“I’m not in a hurry…. it’s much more important to get this right than to rush it.” That was David Cameron’s message from the World Economic Forum in Davos this week on his renegotiation efforts with the EU. This message was partly a negotiation tactic and partly an attempt to slow down the growing momentum around a February agreement and a summer referendum date. The PM was also trying to address grumblings from Eurosceptics around his own Cabinet table that he will take any deal from his European counterparts in order to get this referendum to go away.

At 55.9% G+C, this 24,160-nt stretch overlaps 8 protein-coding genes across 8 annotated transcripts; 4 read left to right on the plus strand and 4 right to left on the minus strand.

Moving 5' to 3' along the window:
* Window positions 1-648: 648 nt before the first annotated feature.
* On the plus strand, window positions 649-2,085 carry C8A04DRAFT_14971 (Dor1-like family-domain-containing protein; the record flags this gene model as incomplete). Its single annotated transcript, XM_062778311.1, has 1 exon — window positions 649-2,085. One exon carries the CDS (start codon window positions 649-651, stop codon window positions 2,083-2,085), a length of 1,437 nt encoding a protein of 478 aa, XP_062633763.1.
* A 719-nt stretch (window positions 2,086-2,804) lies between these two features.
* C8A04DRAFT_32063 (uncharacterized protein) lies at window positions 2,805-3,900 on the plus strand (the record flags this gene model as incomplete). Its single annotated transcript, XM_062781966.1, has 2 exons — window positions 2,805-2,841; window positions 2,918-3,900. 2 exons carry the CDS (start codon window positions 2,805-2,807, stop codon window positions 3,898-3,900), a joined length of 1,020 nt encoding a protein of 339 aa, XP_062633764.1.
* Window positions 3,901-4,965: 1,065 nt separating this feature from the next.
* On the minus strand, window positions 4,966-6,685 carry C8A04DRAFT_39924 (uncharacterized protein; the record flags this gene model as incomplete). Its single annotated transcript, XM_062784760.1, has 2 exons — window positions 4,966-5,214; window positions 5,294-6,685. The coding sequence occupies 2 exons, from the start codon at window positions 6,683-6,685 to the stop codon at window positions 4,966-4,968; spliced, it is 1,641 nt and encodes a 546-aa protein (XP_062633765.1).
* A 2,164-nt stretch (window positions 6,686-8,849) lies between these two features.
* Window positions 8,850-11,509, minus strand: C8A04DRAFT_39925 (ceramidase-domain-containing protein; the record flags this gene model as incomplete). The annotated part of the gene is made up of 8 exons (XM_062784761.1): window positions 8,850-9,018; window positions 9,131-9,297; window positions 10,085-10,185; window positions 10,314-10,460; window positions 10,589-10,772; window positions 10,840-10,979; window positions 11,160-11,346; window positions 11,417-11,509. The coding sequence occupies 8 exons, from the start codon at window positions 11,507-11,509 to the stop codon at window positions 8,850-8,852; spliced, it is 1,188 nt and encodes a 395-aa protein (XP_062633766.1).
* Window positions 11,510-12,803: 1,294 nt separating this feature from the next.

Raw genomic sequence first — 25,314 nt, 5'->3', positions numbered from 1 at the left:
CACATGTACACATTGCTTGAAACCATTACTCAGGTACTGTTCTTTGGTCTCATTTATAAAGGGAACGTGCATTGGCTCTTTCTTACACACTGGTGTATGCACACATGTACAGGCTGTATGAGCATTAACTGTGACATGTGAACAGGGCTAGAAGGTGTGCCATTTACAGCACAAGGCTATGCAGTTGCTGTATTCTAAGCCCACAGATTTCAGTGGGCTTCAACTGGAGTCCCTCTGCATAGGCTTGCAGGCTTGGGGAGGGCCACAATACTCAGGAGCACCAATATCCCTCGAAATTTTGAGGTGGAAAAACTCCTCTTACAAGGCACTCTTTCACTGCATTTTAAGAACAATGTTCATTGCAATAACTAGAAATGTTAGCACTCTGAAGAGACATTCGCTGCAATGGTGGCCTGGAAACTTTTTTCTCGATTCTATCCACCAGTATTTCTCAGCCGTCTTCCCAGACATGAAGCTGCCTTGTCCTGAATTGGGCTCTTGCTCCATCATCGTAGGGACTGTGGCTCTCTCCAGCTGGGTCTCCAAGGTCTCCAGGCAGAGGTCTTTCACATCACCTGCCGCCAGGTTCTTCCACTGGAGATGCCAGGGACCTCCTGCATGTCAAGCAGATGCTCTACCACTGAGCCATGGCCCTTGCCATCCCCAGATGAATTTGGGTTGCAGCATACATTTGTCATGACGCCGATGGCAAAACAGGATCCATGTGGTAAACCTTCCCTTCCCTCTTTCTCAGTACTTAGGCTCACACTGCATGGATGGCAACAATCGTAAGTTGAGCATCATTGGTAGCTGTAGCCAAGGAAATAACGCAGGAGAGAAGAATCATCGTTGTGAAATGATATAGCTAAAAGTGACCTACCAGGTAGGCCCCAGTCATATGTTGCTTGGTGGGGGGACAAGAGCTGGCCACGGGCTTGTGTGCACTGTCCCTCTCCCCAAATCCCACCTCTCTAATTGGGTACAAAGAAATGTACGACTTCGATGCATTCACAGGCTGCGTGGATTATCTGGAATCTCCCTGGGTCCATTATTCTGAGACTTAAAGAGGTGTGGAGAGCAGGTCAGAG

This, he claimed, was not true. He is much more focused on getting the right deal for Britain and will reject proposals that don’t match his expectations. He is in no rush.
But we all know that the one thing David Cameron doesn’t have is time. He has said he won’t fight the next General Election in 2020. He will need to step down well in advance of that to give his successor time to get to grips with the job and credibly fight the campaign as the incumbent. He wants and must be the Prime Minister who oversees and wins this referendum, given he is the one who has pledged it. All of these factors put pressure on the timings for this vote. Late 2016 is of course a possibility, but with autumn a peak time for refugee movements across Europe, Downing Street is reportedly keen to avoid a referendum against this backdrop.
No matter what he might say, David Cameron is most definitely a man in a hurry.